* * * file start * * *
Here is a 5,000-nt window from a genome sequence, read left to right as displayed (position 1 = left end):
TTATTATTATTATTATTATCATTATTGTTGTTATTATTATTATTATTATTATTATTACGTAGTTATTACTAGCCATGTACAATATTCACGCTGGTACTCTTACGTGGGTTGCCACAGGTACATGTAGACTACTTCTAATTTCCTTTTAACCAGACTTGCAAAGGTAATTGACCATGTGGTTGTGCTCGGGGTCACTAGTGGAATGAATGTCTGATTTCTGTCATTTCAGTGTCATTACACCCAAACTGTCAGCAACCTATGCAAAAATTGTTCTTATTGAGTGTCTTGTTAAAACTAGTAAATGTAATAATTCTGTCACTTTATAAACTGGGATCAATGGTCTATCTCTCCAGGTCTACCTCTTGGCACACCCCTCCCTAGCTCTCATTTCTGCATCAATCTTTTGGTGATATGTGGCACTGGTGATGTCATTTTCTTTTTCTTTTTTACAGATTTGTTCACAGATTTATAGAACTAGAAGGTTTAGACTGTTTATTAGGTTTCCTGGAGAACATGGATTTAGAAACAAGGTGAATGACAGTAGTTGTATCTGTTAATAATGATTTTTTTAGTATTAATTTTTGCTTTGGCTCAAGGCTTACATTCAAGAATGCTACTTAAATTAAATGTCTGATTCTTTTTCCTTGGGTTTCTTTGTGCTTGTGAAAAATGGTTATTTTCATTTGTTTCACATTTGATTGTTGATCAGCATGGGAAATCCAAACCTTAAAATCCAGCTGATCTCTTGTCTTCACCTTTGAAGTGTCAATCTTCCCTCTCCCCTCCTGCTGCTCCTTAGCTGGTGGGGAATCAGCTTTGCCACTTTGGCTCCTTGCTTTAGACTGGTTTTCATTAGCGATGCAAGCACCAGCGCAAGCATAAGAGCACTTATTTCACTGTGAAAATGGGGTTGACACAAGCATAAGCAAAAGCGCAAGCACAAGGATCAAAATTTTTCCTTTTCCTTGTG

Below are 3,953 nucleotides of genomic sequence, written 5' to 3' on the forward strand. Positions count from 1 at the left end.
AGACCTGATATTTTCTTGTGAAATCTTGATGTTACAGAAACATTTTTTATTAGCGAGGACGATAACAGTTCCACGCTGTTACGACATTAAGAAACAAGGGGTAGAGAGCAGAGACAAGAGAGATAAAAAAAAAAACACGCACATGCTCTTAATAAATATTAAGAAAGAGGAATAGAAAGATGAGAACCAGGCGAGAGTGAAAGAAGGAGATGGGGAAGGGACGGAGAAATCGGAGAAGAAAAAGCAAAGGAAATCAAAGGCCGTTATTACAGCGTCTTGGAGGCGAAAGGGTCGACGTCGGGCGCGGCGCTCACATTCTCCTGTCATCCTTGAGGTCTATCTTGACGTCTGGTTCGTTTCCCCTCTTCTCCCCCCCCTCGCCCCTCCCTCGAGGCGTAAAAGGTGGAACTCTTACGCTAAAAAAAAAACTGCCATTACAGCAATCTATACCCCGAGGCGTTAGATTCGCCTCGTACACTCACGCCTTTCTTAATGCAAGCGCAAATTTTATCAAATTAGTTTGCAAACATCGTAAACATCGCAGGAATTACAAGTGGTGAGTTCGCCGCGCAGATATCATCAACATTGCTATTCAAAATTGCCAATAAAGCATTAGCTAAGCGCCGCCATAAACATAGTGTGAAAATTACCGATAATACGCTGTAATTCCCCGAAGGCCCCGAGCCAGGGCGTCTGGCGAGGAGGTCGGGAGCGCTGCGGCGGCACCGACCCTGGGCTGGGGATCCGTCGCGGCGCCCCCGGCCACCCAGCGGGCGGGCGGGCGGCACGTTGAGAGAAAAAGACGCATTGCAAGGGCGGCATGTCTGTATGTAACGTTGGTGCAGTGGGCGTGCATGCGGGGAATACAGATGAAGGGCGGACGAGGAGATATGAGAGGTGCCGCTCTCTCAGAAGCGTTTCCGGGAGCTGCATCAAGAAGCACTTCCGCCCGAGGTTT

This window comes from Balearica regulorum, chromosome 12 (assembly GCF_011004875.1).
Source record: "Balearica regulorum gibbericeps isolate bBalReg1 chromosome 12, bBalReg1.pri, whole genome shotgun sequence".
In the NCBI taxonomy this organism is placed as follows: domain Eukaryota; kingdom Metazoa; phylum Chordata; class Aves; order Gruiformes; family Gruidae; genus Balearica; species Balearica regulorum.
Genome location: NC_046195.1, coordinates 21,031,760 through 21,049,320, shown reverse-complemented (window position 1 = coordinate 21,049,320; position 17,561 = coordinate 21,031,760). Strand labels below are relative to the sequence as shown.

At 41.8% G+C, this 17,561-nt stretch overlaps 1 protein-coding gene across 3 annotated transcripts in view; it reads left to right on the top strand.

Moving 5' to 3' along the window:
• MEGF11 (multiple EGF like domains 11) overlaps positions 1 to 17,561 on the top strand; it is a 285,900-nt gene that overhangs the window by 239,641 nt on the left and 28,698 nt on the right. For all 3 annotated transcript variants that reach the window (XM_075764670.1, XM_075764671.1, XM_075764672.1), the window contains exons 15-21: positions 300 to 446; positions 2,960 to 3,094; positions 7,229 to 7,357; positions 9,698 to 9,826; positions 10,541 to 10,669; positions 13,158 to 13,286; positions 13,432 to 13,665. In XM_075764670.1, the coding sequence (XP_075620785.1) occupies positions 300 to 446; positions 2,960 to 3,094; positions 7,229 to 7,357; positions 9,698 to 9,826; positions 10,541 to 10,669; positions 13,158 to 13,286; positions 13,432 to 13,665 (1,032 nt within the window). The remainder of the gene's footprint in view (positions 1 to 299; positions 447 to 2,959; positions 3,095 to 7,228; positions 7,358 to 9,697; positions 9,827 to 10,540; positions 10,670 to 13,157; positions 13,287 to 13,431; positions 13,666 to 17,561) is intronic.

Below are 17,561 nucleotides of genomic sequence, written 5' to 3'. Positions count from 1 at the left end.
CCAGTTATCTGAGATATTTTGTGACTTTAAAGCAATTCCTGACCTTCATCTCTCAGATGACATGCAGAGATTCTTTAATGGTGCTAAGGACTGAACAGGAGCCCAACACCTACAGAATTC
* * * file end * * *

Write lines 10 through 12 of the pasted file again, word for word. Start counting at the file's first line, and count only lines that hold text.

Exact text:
Moving 5' to 3' along the window:
• MEGF11 (multiple EGF like domains 11) overlaps positions 1 to 17,561 on the top strand; it is a 285,900-nt gene that overhangs the window by 239,641 nt on the left and 28,698 nt on the right. For all 3 annotated transcript variants that reach the window (XM_075764670.1, XM_075764671.1, XM_075764672.1), the window contains exons 15-21: positions 300 to 446; positions 2,960 to 3,094; positions 7,229 to 7,357; positions 9,698 to 9,826; positions 10,541 to 10,669; positions 13,158 to 13,286; positions 13,432 to 13,665. In XM_075764670.1, the coding sequence (XP_075620785.1) occupies positions 300 to 446; positions 2,960 to 3,094; positions 7,229 to 7,357; positions 9,698 to 9,826; positions 10,541 to 10,669; positions 13,158 to 13,286; positions 13,432 to 13,665 (1,032 nt within the window). The remainder of the gene's footprint in view (positions 1 to 299; positions 447 to 2,959; positions 3,095 to 7,228; positions 7,358 to 9,697; positions 9,827 to 10,540; positions 10,670 to 13,157; positions 13,287 to 13,431; positions 13,666 to 17,561) is intronic.

Below are 17,561 nucleotides of genomic sequence, written 5' to 3'. Positions count from 1 at the left end.